The host store may also be located somewhere impractical for the partner brand to open its own store. For example, out-of-town retail parks typically only offer very large units that may not be suitable for some brands’ solo offering.
The partner brand also benefits from the foot traffic that the host retailer attracts.
Who is opening shop-in-shops?
A better question might be who isn’t opening shop-in-shops?
As mentioned, earlier this year Target announced that it would be opening mini Apple stores in 17 locations. The spaces will be dedicated to Apple with an experiential focus and staff will undergo special training.
It follows an announcement at the end of 2020 revealing that over 100 Target stores would be gaining shop-in-shops from Ulta Beauty. Again, a high level of customer experience is the aim with the concession being manned by expertly trained Target staff.
Another company embracing beauty concessions is Kohl’s. It has announced a huge shop-in-shop programme with Sephora which will see 850 mini Sephora stores in Kohl’s stores by 2023.
The Sephora shop-in-shops will replace Kohl’s existing beauty offering. In turn, the deal will replace Sephora’s existing shop-in-shop partnership with JCPenney that will end in 2023.
US department store Nordstrom has partnered with Tonal to open 40 shop-in-shops dedicated to the high-tech fitness mirror brand.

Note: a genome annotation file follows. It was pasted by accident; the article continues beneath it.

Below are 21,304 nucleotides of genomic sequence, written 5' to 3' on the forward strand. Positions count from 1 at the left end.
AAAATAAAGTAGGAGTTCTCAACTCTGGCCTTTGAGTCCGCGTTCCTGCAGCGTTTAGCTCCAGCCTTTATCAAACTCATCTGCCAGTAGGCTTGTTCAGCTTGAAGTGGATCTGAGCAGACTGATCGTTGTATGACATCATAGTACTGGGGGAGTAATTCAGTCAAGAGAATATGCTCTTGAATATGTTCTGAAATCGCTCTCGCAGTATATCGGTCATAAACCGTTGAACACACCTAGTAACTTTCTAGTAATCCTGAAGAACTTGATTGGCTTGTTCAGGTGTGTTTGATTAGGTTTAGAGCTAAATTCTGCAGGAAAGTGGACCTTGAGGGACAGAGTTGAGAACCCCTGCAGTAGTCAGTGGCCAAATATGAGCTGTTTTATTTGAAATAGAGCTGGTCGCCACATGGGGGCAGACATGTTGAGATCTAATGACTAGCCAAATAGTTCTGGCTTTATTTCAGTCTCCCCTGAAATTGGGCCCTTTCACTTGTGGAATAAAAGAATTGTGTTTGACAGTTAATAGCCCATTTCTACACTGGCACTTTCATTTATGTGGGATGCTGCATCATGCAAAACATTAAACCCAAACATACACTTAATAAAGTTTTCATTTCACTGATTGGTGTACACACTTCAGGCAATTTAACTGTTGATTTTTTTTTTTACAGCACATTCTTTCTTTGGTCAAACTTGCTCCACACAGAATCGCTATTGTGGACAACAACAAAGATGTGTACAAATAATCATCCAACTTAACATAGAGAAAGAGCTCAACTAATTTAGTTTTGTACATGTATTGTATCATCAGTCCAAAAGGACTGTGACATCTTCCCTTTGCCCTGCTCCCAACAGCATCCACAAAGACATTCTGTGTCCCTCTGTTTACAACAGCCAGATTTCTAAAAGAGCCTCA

In Canada, sports apparel retailer Lids is opening 45 shop-in-shops with DSW and The Shoe Company.
Meanwhile in the UK, clothing and home retailer Next has agreed to open mini garden centres in six of its stores in partnership with Homebase.
Another Next partnership is with clothing and furnishings retailer Laura Ashley, which fell into administration in early 2020. This includes a shop-in-shop space at Next’s Westfield store in London’s Shepherds Bush.
UK department store John Lewis has announced plans to put mini versions of its stores into most of its Waitrose grocery stores over the next year.
These are just the tip of the iceberg.
What’s driving the increase in shop-in-shops?
Let’s address the elephant in the room.
The impact of the coronavirus pandemic on retail has undoubtedly influenced the recent increase in shop-in-shop concepts.
In difficult times, brands want to reduce their risk. One way for retailers to do this is by teaming up with others, such as through shop-in-shop concepts.